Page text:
Girl’s dream of becoming an engineer shattered: Part 1 of series on Malleswaram terror attack
When a bomb went off in Malleswaram a year ago, Leesha N S, then a 18-year-old with dreams of becoming an engineer, was walking by. She was assailed by exploding parts of a motorbike.
Today, she is crippled and in pain, and worries constantly about her poor father’s plight.
On April 17 last year, terrorists triggered a blast near the BJP office on 13th Cross, injuring 16 people, many grievously. The government announced it would take care of the medical expenses of the victims, but now, when Leesha’s father goes to the chief minister’s office to claim her medical bills, officials taunt him, “Aren’t you done yet with those operations yet?”
Daughter of a battery technician, Leesha was one of those who suffered severe injuries that morning. She is now trying to rebuild her life against difficult odds: her father has lost his job, his debt is piling up and the government responds tardily to his requests for help.
Soon after the blast, the government granted her `1 lakh as compensation. The then chief minister Sadananda Gowda visited her and promised the government would cover all her medical expenses. Siddaramaiah, the current chief minister, reiterated the offer.
“I have had five operations and after each, I have to stay a few extra days in hospital for my father to get the money reimbursed,” Leesha said. “This usually takes four or five days.”
The blast knocked off four inches of a bone in her left leg. She needs grafting, which is time consuming and expensive. “When we ask for the money, officials in the chief minister’s office ask us why I am undergoing so many operations,” she said.
To ensure that her treatment doesn’t affect her studies, she plans the operations for the semester holidays.
“I need a sixth operation for a bone marrow graft. I have asked doctors for time till my exams are over,” she said.
Leesha’s earlier career dreams remain shattered. “I wanted to be an engineer and was preparing for the CET. Although I was allowed to do the test in hospital, I could not do it well,” she recalled.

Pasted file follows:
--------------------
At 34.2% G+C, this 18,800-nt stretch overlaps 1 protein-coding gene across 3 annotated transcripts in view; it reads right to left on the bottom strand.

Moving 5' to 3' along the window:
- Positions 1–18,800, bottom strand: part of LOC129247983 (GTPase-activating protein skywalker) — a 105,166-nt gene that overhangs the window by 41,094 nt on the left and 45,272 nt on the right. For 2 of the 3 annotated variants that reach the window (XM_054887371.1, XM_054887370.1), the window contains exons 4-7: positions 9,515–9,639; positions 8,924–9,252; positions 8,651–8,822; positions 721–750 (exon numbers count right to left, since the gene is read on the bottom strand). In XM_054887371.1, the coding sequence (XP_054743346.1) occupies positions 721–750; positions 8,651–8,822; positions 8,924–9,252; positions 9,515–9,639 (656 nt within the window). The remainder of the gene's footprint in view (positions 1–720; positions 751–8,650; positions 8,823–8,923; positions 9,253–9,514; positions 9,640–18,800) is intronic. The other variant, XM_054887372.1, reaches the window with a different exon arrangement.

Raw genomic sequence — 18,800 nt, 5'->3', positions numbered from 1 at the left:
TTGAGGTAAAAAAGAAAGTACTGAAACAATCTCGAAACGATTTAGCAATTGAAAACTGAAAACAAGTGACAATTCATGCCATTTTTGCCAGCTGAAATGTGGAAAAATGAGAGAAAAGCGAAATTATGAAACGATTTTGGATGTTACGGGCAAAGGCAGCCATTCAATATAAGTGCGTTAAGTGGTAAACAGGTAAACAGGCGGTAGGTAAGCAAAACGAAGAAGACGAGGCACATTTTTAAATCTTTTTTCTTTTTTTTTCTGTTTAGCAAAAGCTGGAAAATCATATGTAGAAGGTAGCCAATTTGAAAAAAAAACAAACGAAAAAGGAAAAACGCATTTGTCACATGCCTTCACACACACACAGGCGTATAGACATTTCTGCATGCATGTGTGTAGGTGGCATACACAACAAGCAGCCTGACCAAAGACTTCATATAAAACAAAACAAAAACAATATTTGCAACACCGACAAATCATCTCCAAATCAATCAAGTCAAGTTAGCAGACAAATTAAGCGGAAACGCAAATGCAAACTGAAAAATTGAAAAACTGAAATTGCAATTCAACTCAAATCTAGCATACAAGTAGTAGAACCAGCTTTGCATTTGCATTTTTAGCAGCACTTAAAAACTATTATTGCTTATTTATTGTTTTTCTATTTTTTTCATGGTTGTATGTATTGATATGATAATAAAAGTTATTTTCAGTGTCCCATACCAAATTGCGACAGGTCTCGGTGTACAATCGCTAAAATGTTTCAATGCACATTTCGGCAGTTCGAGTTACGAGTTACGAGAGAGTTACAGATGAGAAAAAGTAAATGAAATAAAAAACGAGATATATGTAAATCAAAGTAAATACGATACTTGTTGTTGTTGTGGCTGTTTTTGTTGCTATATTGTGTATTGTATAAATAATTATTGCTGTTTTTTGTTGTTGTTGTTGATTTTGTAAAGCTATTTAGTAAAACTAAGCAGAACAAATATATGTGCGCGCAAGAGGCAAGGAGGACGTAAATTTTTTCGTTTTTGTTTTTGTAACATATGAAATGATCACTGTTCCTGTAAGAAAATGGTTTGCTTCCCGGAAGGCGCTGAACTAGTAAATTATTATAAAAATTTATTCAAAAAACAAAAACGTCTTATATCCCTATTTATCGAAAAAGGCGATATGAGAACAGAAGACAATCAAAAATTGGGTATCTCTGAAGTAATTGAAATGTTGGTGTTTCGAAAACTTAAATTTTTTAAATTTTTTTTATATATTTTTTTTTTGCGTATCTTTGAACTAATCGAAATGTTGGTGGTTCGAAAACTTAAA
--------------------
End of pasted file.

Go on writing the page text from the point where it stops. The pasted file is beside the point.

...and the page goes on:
She now studies for a bachelor’s degree in computer applications. Her teachers and friends are supportive. “Teachers let me do my lab assignments during the holidays and take special classes,” she said.
Leesha’s father Doreswamy Raj has spent over `4 lakh on five operations. Other misfortunes have befallen him: he lost his job as he had to be with his daughter, and his motorbike was stolen.
Doreswamy Raj used to work near the RMC Yard in Yeshwantpur.
“I have to take her to the hospital and also pick her up and drop her from college every day,” Doreswamy said.
On some days, the expenditure on these commutes goes up to `1,000. “Initially, we travelled by auto as it is cheaper. But when the driver braked, the rod in her leg would jerk, hit the vehicle’s body and start bleeding,” Doreswamy said.
Medicines cost about `10,000 a month. These are not reimbursed by the government.
‘Friends Call Me Bomb’
Along with Leesha, her friend Rakshitha too was injured in the blast, although her injuries were relatively minor. “My friends have nicknamed me ‘bomb’. I don’t mind that, but I do want to forget the blast,” Rakshitha told Express.
“Everyone wants to know what happened and I am tired of talking about it.”
Ganesh Rao, a KSRP head constable, was also injured in the blast.
Hailing from Belgaum, Rao is still in pain and can barely stand for 15 minutes.